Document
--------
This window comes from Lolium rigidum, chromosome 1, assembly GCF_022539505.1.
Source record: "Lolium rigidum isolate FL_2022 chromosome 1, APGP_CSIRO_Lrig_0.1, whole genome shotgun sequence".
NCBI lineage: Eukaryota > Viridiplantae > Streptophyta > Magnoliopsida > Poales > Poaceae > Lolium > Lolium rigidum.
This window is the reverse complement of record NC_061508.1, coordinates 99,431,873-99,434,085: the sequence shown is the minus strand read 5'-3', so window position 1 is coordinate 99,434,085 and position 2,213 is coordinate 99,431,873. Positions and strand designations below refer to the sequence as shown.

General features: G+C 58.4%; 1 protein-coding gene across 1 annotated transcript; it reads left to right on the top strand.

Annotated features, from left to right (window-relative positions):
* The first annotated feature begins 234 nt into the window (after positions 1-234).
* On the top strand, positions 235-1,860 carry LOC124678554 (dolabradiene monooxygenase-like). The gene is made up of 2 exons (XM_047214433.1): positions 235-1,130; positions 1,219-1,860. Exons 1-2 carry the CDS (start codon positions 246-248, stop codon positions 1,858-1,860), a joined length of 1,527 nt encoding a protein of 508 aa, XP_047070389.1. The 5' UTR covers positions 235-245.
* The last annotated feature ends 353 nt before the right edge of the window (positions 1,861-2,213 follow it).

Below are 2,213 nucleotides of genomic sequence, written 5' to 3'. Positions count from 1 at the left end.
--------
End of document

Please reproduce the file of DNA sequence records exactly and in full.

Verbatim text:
This window comes from Lolium rigidum, chromosome 1, assembly GCF_022539505.1.
Source record: "Lolium rigidum isolate FL_2022 chromosome 1, APGP_CSIRO_Lrig_0.1, whole genome shotgun sequence".
NCBI lineage: Eukaryota > Viridiplantae > Streptophyta > Magnoliopsida > Poales > Poaceae > Lolium > Lolium rigidum.
This window is the reverse complement of record NC_061508.1, coordinates 99,431,873-99,434,085: the sequence shown is the minus strand read 5'-3', so window position 1 is coordinate 99,434,085 and position 2,213 is coordinate 99,431,873. Positions and strand designations below refer to the sequence as shown.

General features: G+C 58.4%; 1 protein-coding gene across 1 annotated transcript; it reads left to right on the top strand.

Annotated features, from left to right (window-relative positions):
* The first annotated feature begins 234 nt into the window (after positions 1-234).
* On the top strand, positions 235-1,860 carry LOC124678554 (dolabradiene monooxygenase-like). The gene is made up of 2 exons (XM_047214433.1): positions 235-1,130; positions 1,219-1,860. Exons 1-2 carry the CDS (start codon positions 246-248, stop codon positions 1,858-1,860), a joined length of 1,527 nt encoding a protein of 508 aa, XP_047070389.1. The 5' UTR covers positions 235-245.
* The last annotated feature ends 353 nt before the right edge of the window (positions 1,861-2,213 follow it).

Below are 2,213 nucleotides of genomic sequence, written 5' to 3'. Positions count from 1 at the left end.